There have not been any posts since my book review because, at this point in the process, I have switched gears from “learning about the artform” to “learning about the topic.” As part of this early dive into research, I’m reading Thomas Coffey’s Agony at Easter, which is a day-by-day, hour-by-hour account of the events of the Easter Uprising in Dublin in April 1916. A more full review will come once I’m finished with it, but I will say that I’m very impressed both with the amount of information present in the text, as well as how it’s written. At times, it reads less like a historical account and more like a novel; Coffey states in the foreward that “[t]he events and conversations [in the book] are related exactly the way careful research indicates they happened. The precise wording of quotations has been used wherever it could be established, and even when the precise words were unascertainable, the sense and tone of each conversation was preserved.”
In fact, this careful attention to detail might be a little too informational: as I’m reading through the book and taking notes on what I might or might not include in the musical, I’m getting the feeling that I might have to readjust how I approach writing this thing. There’s so much that is important to the story that, at this point, I’m not sure what I would have to cut.
As my plans stand now, the general arc of the story was going to be Act I being all of the stuff that happened before the actual uprising — an overview of the events that would lead to the Irish people wanting to rebel against the British, followed by the events leading up to the Uprising, including planning, arguments, recruitment, and the tensions that rise from the high amount of stress that comes from figuring out how to fight against an entire British military system. Act I was going to end with the night before the actual occupation of the General Post Office, with Act II being all about the events of Easter Week.
But I’m starting to rethink this plan. Maybe Act I ends with the end of Day One of the occupation of the GPO? If you’re “supposed” to take an act break on emotional uncertainty and tension, based on this book alone, the Volunteers are pretty confident in themselves after Day One. They fought back against the British Lancers (a cavalry unit meant to break up the occupation almost immediately after it started), they raised the new Irish flag, they’ve occupied several strategic locations throughout Dublin, and they’re getting new soldiers every moment (most of them arriving late due to various reasons). “My God, we might actually do this!” they cry! Act Break, with Act II being all about how they eventually get their ass kicked by the British Army, and many of the leaders are executed. Curtain.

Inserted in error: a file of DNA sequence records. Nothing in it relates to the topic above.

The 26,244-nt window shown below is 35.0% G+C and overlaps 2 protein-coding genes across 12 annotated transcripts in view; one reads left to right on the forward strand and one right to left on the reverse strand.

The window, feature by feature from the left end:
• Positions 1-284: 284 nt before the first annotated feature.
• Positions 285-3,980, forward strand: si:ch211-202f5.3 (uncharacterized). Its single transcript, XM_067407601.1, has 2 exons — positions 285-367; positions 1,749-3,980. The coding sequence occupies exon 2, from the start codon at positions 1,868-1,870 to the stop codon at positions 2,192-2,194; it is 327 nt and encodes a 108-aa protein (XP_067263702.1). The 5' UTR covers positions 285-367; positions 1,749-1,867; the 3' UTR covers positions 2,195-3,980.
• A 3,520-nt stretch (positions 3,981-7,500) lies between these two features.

But it’s not just the structure of the musical that I’m rethinking; there’s information that I’m learning that I just never suspected in my basic understanding of the Uprising that I briefly learned about on my trip to Ireland last year. For example: Did you know that the GPO occupation was not well-received by the general public? Patrick Pearse and his militia were openly mocked when they took over the GPO. Usually when you hear stories of revolution, they just kind of gloss over any public outcry against it, as if everyone was on the same page. And I’m debating whether I include much, if any, public resistance in the final product, because I think it tells a truer story than trying to deify these men and these events.
A note that I made about how to incorporate this comes after a song idea: Pearse and potentially others sing the official proclamation that Ireland is an independent nation, and as this major event reaches it’s climax, have someone as a citizen (potentially even someone in the audience), shout “feck off!” at the stage. It’s an idea that I will fight hard to keep in the show, but I ultimately have no idea if it will actually stay in.
Speaking of Patrick Pearse, there are also a lot of people involved in the Uprising. My main character list as it stands now include Patrick Pearse, James Connolly, and Joseph Plunkett, as they are the Commandant Generals of the Volunteers that occupy the GPO. They are in charge, so it makes sense to focus on them. But there are also so many other characters involved, each with their own stakes and their own beefs with everyone else, that if I wanted to go with emotional tension, I’d have to include all of them, which is virtually impossible. There are seven main conspirators when it comes to these events — Pearse, Connolly, Plunkett, as well as Michael Collins, Thomas Clarke, Sean MacDermott, and Thomas MacDonagh. With them, there are several other leaders within the Irish Brotherhood (where many Volunteers came from), including Michael O’Rahilly, Desmond Fitzgerald, and Bulmer Hobson.
Ten people. And that’s not including other soldiers, British soldiers, the women’s faction of Cumann na mBan, townspeople, etc. So many characters, and I know I’m going to have to cut and condense some, but in this preliminary research stage, I’m not sure who that would be at this point.
I know, as I’m gathering information, that I shouldn’t have these answers yet; in fact, I probably shouldn’t even be thinking of these questions in the first place. But this immediate discernment has also led to several song ideas, including six from the Monday events alone. Naturally, some of those ideas will be cut as I start writing, but it’s kind of fun to be doing this sort of planning.
Per the timeline that I created for myself, I’m in research and information gathering mode until the end of January. By the end of February, I should have my acts and scenes outlined, as well as my characters identified and sketched out so that I can dig into writing the book by March.